3.1.
Linear Classification for Threshold Optimization
The description in this section, which is based on [23], is given since it is being used later in our
development of the proposed methodology.
According to [23], a binary classification is frequently performed by using a real-valued function
f : X ⊆ Rn → R in the following way: the input x = (x1 , ..., xn )T is assigned to a positive class if
f (x) ≥ 0, otherwise, to a negative class. We consider the case where f (x) is a linear function of x with
the parameters w and b such that
f (x) = hw · xi + b =
n
X
w i xi + b
(3)
i=1
where (w, b) ∈ Rn × R are the parameters that control the function. The decision rule is given by
sgn(f (x)). w is assumed to be the weight vector and b is the threshold, then according to [23].
Definition 3.1 A training set is a collection of training examples (data)
S = ((x1 , y1 ), ..., (xl , yl )) ⊆ (X × Y )l
(4)
where l is the number of examples, X ⊆ Rn and Y = {−1, 1} is the output domain.
The Rosenblatt’s Perceptron algorithm ([23,24], pages 12 and 8, respectively) creates an hyperplane
hw ·xi+b = 0 with respect to the training set S. It creates the best linear separation between positive and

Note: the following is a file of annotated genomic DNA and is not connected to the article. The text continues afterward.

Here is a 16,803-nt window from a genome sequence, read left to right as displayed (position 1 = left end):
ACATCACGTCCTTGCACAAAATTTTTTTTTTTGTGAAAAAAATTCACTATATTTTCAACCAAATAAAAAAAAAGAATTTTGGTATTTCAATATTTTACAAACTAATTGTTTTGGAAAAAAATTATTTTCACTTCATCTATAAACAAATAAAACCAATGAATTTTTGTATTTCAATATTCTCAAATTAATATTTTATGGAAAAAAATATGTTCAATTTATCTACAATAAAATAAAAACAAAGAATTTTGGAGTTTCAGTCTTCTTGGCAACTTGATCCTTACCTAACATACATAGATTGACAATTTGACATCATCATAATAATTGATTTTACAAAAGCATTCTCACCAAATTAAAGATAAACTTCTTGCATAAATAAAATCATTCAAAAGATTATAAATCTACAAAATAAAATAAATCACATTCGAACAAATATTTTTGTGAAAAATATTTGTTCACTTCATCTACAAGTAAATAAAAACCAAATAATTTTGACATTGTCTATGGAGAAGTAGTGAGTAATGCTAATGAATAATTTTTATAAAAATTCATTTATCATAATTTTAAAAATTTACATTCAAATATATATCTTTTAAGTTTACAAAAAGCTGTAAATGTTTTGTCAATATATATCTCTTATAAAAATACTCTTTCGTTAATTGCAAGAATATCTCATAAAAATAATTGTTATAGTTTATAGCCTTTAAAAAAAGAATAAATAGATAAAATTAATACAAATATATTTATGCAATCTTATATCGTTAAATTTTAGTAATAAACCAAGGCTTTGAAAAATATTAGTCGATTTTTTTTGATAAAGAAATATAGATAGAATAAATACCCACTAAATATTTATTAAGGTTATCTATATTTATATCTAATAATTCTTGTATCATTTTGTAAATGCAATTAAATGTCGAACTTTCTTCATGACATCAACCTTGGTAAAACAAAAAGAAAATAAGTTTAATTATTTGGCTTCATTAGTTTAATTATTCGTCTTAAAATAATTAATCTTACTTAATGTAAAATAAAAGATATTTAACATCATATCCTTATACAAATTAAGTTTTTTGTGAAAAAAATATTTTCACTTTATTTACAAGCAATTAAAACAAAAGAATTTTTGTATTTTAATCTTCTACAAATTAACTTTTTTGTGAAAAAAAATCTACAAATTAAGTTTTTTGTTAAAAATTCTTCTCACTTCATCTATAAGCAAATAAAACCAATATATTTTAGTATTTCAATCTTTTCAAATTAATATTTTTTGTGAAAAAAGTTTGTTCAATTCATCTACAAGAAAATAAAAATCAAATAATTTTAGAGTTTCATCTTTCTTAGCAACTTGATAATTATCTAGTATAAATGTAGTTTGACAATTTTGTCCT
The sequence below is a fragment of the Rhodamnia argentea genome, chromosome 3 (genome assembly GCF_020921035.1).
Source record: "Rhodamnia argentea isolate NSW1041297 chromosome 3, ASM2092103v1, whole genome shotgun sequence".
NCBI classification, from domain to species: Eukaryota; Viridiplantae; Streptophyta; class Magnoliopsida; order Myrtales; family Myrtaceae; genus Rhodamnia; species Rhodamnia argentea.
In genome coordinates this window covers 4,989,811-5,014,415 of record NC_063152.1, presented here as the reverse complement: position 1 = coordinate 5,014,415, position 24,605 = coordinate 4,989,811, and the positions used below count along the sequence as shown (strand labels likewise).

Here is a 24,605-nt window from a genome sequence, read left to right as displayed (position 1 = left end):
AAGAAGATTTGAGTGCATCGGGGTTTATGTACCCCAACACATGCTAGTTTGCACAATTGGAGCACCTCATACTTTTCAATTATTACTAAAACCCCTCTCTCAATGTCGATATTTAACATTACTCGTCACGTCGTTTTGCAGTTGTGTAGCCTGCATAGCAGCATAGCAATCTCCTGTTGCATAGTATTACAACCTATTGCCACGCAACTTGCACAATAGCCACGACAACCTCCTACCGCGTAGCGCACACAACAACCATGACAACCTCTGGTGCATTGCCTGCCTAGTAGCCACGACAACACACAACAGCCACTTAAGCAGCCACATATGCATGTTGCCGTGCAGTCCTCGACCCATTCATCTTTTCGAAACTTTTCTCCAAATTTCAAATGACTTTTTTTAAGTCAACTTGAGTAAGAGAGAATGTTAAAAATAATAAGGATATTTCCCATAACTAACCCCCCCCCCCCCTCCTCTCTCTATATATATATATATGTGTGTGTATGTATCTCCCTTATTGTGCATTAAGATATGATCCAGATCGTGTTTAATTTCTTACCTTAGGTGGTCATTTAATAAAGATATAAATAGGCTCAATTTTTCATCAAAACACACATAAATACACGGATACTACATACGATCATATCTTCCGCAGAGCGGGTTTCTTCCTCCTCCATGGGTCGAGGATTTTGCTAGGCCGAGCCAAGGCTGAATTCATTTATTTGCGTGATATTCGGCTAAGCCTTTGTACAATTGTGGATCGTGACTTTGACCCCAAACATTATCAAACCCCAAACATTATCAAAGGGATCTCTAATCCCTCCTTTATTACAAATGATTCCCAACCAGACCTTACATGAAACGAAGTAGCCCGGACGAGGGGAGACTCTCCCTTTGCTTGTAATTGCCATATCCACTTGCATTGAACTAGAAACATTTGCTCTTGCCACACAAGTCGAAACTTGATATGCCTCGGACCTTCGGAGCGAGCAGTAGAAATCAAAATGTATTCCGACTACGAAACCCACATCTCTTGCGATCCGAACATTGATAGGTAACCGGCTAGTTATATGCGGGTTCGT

negative examples via minimization of measurement function of “margin” distribution λi = yi (hw, xi i +
b). The classification for (xi , yi ) is correct when λi > 0.
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The Perceptron algorithm is guaranteed to converge only if the training data are linearly separable.
A procedure that does not suffer from this limitation is the Linear Discriminant Analysis (LDA) via
Fisher’s discriminant functional [23]. The aim is to find the hyperplane (w, b) on which the projection
of the data is maximally separated. The cost function (the Fisher’s function) to be optimized is:
F =
m1 − m−1
2
σ12 + σ−1
(5)
where mi and σi are the mean and the standard deviation, respectively, of the function output values